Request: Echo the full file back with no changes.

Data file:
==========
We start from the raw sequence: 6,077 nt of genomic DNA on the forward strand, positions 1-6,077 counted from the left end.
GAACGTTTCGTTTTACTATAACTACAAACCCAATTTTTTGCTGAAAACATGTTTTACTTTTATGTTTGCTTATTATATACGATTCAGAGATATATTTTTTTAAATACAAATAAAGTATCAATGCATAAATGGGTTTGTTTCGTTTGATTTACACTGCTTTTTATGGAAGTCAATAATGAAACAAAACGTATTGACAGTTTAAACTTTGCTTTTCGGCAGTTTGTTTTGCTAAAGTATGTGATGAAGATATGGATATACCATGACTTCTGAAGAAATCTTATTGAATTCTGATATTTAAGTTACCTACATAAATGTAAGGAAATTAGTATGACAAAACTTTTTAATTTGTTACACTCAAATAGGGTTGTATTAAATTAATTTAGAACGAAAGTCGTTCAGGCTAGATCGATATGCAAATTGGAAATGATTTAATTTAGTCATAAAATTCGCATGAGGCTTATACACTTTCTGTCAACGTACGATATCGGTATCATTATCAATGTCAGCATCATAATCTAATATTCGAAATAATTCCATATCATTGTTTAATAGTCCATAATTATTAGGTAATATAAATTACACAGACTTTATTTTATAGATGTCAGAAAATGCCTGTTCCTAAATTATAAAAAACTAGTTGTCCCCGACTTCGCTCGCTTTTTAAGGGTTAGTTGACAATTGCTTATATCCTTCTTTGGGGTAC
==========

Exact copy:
We start from the raw sequence: 6,077 nt of genomic DNA on the forward strand, positions 1-6,077 counted from the left end.
GAACGTTTCGTTTTACTATAACTACAAACCCAATTTTTTGCTGAAAACATGTTTTACTTTTATGTTTGCTTATTATATACGATTCAGAGATATATTTTTTTAAATACAAATAAAGTATCAATGCATAAATGGGTTTGTTTCGTTTGATTTACACTGCTTTTTATGGAAGTCAATAATGAAACAAAACGTATTGACAGTTTAAACTTTGCTTTTCGGCAGTTTGTTTTGCTAAAGTATGTGATGAAGATATGGATATACCATGACTTCTGAAGAAATCTTATTGAATTCTGATATTTAAGTTACCTACATAAATGTAAGGAAATTAGTATGACAAAACTTTTTAATTTGTTACACTCAAATAGGGTTGTATTAAATTAATTTAGAACGAAAGTCGTTCAGGCTAGATCGATATGCAAATTGGAAATGATTTAATTTAGTCATAAAATTCGCATGAGGCTTATACACTTTCTGTCAACGTACGATATCGGTATCATTATCAATGTCAGCATCATAATCTAATATTCGAAATAATTCCATATCATTGTTTAATAGTCCATAATTATTAGGTAATATAAATTACACAGACTTTATTTTATAGATGTCAGAAAATGCCTGTTCCTAAATTATAAAAAACTAGTTGTCCCCGACTTCGCTCGCTTTTTAAGGGTTAGTTGACAATTGCTTATATCCTTCTTTGGGGTAC